There was no arguing the ejection for throwing a punch last week at Carolina, even if there were numerous others deserving of banishment.
"I lost my cool. You open it up for people to have fun with it," Long said. "That walk, I brought that on myself."
The bottles that got tossed, Long noted, were plastic.
Leaving his team short-handed hurt a lot more.
"It was a bit of a melee in there, it's probably avoidable on both ends," Long said. "But at the same time, I lost my cool. I can't argue with officials."
The Rams will try to keep it together Monday night against the Seahawks (6-1), off to the best start in franchise history.
Perhaps playing for coach Jeff Fisher brings out the feisty site. From 1999-2010, Fisher's Tennessee Titans led the NFL in personal fouls. According to STATS, they were whistled 247 times, two more than the Giants during that time period.
This season they have 14 personal fouls, tied for second most in the NFL, one behind the 49ers. Offensive guard Harvey Dahl drew two in the fourth quarter of Carolina's game, one of them sticking up for quarterback Sam Bradford while the Panthers' Mike Mitchell celebrated the hit.
Fisher thought Bradford was trying to get out of bounds and that Mitchell tried to pull him in, and should have been whistled for taunting. He backed up Dahl, too.
Five things to watch for in Seahawks vs. Rams:
NO BRADFORD: Kellen Clemens gets his 13th career start in place of Bradford, out for the season with a torn left ACL. He was the only other quarterback on the roster until this week's additions of Jets castoff Brady Quinn and Austin Davis, who was among the roster cuts before the season opener, so Clemens figures to get a long look. The 30-year-old Clemens, who has a career record of 4-8 as the starter, is more mobile than Bradford and more likely to improvise. "The fort's going to have to be held for quite a while," Clemens said. "l have a lot of faith in my abilities."
Quinn is by far the bigger backup name, but Davis needs less break-in time because he's familiar with the scheme.
HOME AND AWAY: The Seahawks are much improved on the road at 3-1, after going 3-5 in 2012. They've won five of the last six on the road in the regular season and six of eight counting playoffs - the setbacks in the NFC divisional playoff at Atlanta and this season at Indianapolis. They're not getting blown out on the road, either, with the Colts loss by six points and no setback larger than a touchdown last year. Despite missing both tackles, they've had six straight 100-yard rushing games and will try to keep riding Marshawn Lynch and a defense that's forced at least two turnovers in every game.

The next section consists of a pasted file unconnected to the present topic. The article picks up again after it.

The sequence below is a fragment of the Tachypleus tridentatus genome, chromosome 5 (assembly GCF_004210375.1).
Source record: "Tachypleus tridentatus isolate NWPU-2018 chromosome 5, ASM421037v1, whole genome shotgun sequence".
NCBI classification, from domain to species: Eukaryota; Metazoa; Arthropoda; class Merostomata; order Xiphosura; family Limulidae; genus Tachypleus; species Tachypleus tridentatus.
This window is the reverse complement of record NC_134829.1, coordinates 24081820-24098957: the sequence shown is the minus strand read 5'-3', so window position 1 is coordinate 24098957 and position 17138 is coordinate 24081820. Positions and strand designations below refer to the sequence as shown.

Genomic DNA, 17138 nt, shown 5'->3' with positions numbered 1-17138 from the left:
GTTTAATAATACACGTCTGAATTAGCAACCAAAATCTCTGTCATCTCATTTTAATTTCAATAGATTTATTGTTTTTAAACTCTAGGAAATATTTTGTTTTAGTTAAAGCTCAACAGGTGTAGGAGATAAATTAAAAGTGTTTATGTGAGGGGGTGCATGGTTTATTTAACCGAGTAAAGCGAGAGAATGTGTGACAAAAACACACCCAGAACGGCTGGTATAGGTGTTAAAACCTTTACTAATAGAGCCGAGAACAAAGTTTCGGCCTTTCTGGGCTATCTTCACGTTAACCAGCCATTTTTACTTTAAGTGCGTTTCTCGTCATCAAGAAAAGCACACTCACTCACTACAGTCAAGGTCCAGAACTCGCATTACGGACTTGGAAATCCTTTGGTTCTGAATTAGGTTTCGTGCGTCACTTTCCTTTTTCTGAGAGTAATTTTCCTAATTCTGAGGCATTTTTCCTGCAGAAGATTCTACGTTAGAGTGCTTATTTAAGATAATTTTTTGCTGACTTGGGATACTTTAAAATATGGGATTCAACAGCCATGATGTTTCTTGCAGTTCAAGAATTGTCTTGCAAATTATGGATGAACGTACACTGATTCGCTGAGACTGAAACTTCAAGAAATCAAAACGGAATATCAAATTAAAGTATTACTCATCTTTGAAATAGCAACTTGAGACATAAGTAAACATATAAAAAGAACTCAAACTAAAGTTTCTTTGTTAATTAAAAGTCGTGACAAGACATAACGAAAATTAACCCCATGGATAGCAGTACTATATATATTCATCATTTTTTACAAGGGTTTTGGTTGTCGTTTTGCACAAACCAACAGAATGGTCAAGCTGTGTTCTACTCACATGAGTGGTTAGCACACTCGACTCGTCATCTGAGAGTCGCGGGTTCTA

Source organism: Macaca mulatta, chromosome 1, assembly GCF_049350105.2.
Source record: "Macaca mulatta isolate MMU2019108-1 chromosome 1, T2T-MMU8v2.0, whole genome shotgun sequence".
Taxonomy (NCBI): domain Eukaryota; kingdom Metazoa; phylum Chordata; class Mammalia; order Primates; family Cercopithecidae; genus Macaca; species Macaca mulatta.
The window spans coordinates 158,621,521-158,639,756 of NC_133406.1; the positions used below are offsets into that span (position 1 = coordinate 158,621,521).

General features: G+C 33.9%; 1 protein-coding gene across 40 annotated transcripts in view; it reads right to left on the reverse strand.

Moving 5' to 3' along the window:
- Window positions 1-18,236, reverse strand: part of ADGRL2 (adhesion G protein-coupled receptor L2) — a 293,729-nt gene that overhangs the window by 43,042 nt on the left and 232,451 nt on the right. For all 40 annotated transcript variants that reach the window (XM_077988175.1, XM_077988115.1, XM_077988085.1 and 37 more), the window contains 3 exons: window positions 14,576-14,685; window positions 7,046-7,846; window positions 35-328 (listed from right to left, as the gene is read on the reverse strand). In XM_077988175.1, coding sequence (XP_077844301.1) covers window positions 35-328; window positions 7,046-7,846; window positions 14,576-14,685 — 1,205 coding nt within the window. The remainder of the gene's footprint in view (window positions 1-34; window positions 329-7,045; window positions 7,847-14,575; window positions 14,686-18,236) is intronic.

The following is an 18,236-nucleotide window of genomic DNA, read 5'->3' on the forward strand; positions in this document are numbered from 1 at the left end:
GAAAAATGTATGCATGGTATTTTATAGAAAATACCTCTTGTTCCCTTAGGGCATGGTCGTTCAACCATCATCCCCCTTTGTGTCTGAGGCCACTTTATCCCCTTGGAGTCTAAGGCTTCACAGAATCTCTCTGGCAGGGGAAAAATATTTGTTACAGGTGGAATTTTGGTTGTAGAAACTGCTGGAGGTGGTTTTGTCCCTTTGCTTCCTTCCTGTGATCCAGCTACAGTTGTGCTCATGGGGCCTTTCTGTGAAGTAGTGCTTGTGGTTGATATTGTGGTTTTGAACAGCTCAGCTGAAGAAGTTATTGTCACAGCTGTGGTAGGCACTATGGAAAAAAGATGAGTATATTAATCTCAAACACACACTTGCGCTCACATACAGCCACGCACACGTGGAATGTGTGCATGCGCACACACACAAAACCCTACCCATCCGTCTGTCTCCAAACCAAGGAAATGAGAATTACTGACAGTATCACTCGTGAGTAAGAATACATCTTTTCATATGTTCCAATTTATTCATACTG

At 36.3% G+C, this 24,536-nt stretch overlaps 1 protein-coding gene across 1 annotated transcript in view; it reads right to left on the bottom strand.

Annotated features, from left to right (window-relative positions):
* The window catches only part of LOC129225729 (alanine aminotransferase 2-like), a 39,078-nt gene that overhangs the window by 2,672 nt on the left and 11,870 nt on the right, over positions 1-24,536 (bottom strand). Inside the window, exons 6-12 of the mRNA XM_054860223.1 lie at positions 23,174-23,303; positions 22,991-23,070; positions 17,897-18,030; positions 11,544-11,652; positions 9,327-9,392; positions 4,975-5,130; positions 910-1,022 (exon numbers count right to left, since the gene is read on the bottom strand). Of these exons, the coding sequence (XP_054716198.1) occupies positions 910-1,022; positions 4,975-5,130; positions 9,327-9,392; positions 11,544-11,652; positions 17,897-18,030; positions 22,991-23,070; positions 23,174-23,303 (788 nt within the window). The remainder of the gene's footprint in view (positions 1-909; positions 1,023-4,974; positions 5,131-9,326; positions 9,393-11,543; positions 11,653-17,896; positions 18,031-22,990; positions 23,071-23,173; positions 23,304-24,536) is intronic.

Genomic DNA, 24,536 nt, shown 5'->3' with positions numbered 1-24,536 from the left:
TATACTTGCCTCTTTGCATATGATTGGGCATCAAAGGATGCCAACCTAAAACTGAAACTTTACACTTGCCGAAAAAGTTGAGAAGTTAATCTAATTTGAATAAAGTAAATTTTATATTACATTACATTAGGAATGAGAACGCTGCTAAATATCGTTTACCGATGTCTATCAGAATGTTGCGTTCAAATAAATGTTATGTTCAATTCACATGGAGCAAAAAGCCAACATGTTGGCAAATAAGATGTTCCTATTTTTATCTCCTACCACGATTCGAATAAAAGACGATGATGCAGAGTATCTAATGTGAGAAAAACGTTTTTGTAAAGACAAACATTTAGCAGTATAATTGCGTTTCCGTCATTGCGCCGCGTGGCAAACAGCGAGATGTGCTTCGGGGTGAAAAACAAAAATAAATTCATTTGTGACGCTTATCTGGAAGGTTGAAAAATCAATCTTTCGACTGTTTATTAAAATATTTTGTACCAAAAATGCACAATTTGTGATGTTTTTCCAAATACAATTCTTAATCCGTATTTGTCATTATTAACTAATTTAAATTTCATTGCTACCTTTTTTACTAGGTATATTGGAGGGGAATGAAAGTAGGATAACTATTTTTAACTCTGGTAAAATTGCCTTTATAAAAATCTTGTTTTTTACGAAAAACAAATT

HARVIN FACTOR: Seahawks WR Percy Harvin returned to practice this week from hip surgery that sidelined him more than 2 1/2 months and has a chance to play, although he might be eased back into action. Harvin hasn't played since Week 9 last season when he injured an ankle playing for Minnesota against Seattle. The Seahawks traded three draft picks to get Harvin, including a 2013 first-rounder. "It's crazy how much depth we have here," safety Earl Thomas said.
TOUGH SLEDDING: The Rams are near the bottom of the NFL in total offense, ranked 30th, and rushing offense, ranked 29th, so Clemens draws a tough assignment. Seattle is coming off its best defensive game of the year, sacking Carson Palmer seven times and holding the Cardinals to 30 yards rushing. The Cardinals scored 22 points, but got a gift touchdown after quarterback Russell Wilson's lost fumble at the Seattle 3, plus a field goal off another turnover in Seahawks territory. Seattle has a plus-7 turnover differential, tied for second best in the NFL.
HIGHS AND LOWS: The Seahawks are 11-1 since Week 13 in 2012, tied with Denver for the NFL's best record during that span. This will be the Seahawks' second straight prime-time game, and off extra rest after a Thursday night win over Arizona. They've won 14 of the last 16 in the series and are double-digit favorites to keep it going. The Rams beat Seattle 19-13 at home last year and lost by a TD on the road, so they appear to be closing the gap heading into their first Monday night home game since 2006.
"Nobody believes in us. That's fine," Long said. "We believe in ourselves, our coaches believe in us. You can use that to your advantage."